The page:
April 18, 2014

How Percona does a MySQL Performance Audit

Our customers or prospective customers often ask us how we do a performance audit (it’s our most popular service). I thought I should write a blog post that will both answer their question, so I can just reply “read all about it at this URL” and share our methodology with readers a little bit. This […]

Lighttpd as reverse proxy

We often recommend to set lighttpd in front of apache to handle http requests (more about http://www.mysqlperformanceblog.com/2006/05/21/speedup-your-lamp-stack-with-lighttpd/ ) , redirect dynamic requests to apache and handle static files by itself. I just gathered step-by-step instruction how to do that in 10 minutes, as it may be not so obvious.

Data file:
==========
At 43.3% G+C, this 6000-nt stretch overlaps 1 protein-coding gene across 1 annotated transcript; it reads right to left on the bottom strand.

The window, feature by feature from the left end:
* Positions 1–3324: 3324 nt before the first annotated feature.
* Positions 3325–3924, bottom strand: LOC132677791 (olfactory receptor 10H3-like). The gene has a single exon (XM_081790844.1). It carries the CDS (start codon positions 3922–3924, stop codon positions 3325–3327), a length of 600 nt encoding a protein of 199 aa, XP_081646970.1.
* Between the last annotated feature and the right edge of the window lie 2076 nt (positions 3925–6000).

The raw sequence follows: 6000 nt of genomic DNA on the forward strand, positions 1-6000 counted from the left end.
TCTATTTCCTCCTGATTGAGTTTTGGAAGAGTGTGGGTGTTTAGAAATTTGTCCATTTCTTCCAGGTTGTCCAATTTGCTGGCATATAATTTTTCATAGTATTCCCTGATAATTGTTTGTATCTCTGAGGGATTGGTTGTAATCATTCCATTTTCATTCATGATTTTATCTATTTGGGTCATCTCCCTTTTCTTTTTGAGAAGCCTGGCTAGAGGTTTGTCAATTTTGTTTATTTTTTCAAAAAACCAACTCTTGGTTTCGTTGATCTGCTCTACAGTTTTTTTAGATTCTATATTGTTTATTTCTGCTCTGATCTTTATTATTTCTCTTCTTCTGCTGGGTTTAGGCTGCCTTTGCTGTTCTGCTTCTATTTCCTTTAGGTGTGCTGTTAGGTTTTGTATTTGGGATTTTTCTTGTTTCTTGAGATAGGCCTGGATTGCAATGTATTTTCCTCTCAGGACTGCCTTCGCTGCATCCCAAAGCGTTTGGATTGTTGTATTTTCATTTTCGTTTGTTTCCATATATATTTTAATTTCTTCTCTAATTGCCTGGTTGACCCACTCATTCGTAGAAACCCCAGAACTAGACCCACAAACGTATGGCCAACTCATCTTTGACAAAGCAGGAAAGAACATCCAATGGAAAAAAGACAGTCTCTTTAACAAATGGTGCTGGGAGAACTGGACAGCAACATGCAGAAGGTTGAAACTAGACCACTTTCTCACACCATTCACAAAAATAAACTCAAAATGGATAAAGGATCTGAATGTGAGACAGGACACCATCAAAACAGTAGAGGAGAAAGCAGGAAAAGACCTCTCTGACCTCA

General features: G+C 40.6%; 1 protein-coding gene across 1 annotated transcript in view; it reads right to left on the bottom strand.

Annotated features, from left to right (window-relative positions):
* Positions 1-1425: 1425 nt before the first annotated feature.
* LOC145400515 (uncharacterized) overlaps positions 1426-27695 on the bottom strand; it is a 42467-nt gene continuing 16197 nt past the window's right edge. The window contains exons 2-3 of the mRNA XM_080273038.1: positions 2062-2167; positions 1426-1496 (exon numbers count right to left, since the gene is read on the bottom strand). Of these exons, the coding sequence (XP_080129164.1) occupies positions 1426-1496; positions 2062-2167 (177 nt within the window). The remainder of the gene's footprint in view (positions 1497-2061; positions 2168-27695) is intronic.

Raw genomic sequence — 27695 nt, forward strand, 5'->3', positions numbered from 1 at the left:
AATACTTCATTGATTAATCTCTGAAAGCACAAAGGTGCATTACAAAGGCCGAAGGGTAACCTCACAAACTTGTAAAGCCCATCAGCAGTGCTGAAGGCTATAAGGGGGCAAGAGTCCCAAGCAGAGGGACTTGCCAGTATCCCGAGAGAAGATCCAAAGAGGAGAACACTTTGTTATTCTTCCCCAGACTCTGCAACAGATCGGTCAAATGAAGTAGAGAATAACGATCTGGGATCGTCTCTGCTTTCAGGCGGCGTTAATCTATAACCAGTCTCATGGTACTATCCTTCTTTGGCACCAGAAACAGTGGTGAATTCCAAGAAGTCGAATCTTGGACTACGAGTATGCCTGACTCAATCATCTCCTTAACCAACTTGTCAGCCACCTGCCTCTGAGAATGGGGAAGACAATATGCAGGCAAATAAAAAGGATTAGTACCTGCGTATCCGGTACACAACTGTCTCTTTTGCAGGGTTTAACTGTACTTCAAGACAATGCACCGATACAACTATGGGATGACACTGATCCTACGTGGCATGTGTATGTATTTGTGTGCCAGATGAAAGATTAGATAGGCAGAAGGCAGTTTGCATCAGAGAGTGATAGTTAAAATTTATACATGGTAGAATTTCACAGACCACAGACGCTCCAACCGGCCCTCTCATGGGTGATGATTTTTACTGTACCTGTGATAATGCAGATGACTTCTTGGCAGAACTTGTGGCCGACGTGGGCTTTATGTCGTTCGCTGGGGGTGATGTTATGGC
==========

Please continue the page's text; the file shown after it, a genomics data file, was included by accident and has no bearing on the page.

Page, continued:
Distributed Set Processing with Shard-Query

Can Shard-Query scale to 20 nodes? Peter asked this question in comments to to my previous Shard-Query benchmark. Actually he asked if it could scale to 50, but testing 20 was all I could due to to EC2 and time limits. I think the results at 20 nodes are very useful to understand the performance: […]

Are PHP persistent connections evil ?

As you probably know PHP “mysql” extension supported persistent connections but they were disabled in new “mysqli” extension, which is probably one of the reasons some people delay migration to this extension. The reason behind using persistent connections is of course reducing number of connects which are rather expensive, even though they are much faster […]

Speedup your LAMP stack with LigHTTPD

Apache Web server could frequently be bottleneck for your LAMP stack, or you might be wasting resources on your web servers. The problem with Apache server comes from “client per process” architecture which you have to stick to at least for dynamic content served by PHP or ModPerl. With “client per process” you end up […]